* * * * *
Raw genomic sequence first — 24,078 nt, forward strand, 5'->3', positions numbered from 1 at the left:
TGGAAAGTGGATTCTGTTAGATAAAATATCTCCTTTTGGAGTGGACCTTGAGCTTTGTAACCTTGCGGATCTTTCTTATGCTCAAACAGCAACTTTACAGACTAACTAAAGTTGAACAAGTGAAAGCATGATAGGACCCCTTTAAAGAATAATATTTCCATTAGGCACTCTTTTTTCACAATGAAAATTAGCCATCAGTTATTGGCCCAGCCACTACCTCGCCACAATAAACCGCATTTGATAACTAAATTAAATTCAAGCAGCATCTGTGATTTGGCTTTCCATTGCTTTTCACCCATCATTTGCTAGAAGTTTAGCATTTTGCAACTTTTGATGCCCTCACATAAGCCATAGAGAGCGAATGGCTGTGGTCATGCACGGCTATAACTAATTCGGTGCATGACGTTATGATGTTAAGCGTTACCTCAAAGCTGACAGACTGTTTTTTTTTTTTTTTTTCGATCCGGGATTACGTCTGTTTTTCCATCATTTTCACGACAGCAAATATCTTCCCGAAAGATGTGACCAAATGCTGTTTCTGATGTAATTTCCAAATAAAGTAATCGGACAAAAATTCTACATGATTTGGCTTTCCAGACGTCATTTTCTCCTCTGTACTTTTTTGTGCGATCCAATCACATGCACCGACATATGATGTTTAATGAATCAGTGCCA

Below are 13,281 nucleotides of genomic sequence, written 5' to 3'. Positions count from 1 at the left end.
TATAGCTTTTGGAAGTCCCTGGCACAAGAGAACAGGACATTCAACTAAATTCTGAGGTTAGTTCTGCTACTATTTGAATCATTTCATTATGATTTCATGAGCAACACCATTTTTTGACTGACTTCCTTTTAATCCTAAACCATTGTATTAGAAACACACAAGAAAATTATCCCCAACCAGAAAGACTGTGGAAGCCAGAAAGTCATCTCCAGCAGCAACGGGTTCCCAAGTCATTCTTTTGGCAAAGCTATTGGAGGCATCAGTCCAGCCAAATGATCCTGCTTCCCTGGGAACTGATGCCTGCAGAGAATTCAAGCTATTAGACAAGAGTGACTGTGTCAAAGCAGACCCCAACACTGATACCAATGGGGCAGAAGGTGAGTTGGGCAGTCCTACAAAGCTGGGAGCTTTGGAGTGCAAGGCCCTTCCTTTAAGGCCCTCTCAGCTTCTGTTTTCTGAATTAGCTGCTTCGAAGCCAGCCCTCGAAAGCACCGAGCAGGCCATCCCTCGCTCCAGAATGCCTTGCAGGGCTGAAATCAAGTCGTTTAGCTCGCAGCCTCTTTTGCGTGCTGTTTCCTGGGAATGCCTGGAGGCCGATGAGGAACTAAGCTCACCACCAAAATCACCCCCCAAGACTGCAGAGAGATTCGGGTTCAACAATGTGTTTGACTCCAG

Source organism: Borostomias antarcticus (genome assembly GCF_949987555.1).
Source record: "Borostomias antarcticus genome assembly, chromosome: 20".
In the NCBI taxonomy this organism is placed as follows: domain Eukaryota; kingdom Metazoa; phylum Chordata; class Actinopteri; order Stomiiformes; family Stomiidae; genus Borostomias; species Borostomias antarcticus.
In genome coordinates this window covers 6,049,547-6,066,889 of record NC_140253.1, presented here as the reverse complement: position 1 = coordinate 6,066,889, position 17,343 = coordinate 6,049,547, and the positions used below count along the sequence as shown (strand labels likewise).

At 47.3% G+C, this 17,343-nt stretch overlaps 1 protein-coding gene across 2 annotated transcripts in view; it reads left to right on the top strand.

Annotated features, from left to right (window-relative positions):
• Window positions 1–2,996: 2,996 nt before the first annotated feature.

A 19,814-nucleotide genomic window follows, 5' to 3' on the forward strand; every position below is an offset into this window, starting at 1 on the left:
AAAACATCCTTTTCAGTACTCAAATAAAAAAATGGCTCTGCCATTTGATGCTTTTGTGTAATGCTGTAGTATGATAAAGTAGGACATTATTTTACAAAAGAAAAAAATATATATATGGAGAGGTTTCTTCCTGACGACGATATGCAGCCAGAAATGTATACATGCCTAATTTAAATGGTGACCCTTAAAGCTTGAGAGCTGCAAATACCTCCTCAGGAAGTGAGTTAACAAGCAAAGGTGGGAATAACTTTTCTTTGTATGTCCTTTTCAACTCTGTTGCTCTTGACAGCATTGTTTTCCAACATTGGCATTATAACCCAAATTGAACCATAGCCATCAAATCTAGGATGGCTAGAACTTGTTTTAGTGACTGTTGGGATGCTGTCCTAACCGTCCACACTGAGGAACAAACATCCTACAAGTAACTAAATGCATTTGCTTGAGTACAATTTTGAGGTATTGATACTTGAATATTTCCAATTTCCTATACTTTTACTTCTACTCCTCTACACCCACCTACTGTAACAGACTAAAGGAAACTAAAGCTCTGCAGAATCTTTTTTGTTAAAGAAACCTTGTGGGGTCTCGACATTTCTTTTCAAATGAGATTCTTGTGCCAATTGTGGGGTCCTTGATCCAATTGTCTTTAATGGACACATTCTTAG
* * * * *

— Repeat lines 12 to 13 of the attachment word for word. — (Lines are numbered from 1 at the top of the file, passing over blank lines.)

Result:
A 19,814-nucleotide genomic window follows, 5' to 3' on the forward strand; every position below is an offset into this window, starting at 1 on the left:
AAAACATCCTTTTCAGTACTCAAATAAAAAAATGGCTCTGCCATTTGATGCTTTTGTGTAATGCTGTAGTATGATAAAGTAGGACATTATTTTACAAAAGAAAAAAATATATATATGGAGAGGTTTCTTCCTGACGACGATATGCAGCCAGAAATGTATACATGCCTAATTTAAATGGTGACCCTTAAAGCTTGAGAGCTGCAAATACCTCCTCAGGAAGTGAGTTAACAAGCAAAGGTGGGAATAACTTTTCTTTGTATGTCCTTTTCAACTCTGTTGCTCTTGACAGCATTGTTTTCCAACATTGGCATTATAACCCAAATTGAACCATAGCCATCAAATCTAGGATGGCTAGAACTTGTTTTAGTGACTGTTGGGATGCTGTCCTAACCGTCCACACTGAGGAACAAACATCCTACAAGTAACTAAATGCATTTGCTTGAGTACAATTTTGAGGTATTGATACTTGAATATTTCCAATTTCCTATACTTTTACTTCTACTCCTCTACACCCACCTACTGTAACAGACTAAAGGAAACTAAAGCTCTGCAGAATCTTTTTTGTTAAAGAAACCTTGTGGGGTCTCGACATTTCTTTTCAAATGAGATTCTTGTGCCAATTGTGGGGTCCTTGATCCAATTGTCTTTAATGGACACATTCTTAG